The “archives” Urakawa and Kosaki developed through their activities on behalf of prisoners’ cemetery preservation have been donated to the Omuta City Library.52 Ohara Toshihide, who played an important role in the donation process as a librarian and bibliographer, compiled a bibliography. The fragmented history collected by Urakawa and Kosaki has entered the archival network of the 21st century and it will provide intellectual resources for future historians. However, the fragments remain as fragments, as most of the official documents of Miike prison have not yet become available. The Mitsui Coal Mine once compiled its 50-years history with a view to publication, but the manuscripts have been kept within the company following Japan’s defeat in the world war.53 It is likely that the company was and remains sensitive about the effects that the 50-years history could have in post-war Miike and beyond. If the manuscripts had been made public, they could provide valuable sources for Urakawa and Kosaki, for whom writing and editing the history of convict labour and mourning for the deceased convicts were political acts to appeal to workers’ consciousness as victims. The absence of the historical official records and the fragmented nature of Urakawa and Kosaki collections itself are reflections of the post-war political history of Omuta.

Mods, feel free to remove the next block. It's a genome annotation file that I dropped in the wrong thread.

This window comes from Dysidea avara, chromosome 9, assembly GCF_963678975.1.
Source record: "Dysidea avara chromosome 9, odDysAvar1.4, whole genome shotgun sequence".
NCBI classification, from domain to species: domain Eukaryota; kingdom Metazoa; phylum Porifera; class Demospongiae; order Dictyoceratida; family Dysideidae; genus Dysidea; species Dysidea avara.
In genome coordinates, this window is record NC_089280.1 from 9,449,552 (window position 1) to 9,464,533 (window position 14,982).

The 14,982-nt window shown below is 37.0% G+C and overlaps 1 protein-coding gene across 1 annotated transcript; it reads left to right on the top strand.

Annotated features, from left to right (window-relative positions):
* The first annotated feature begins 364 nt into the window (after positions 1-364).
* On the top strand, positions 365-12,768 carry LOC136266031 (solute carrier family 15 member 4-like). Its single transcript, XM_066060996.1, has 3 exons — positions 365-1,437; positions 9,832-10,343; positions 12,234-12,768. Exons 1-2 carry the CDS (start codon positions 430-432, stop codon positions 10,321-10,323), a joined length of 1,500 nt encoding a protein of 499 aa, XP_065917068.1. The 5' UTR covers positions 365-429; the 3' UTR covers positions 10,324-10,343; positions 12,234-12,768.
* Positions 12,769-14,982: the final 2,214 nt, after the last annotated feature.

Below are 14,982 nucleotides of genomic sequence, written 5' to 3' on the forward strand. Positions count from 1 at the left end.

Figure 8: Commemoration service for deceased prisoners held on July 15, 2016. [July 15, 2016]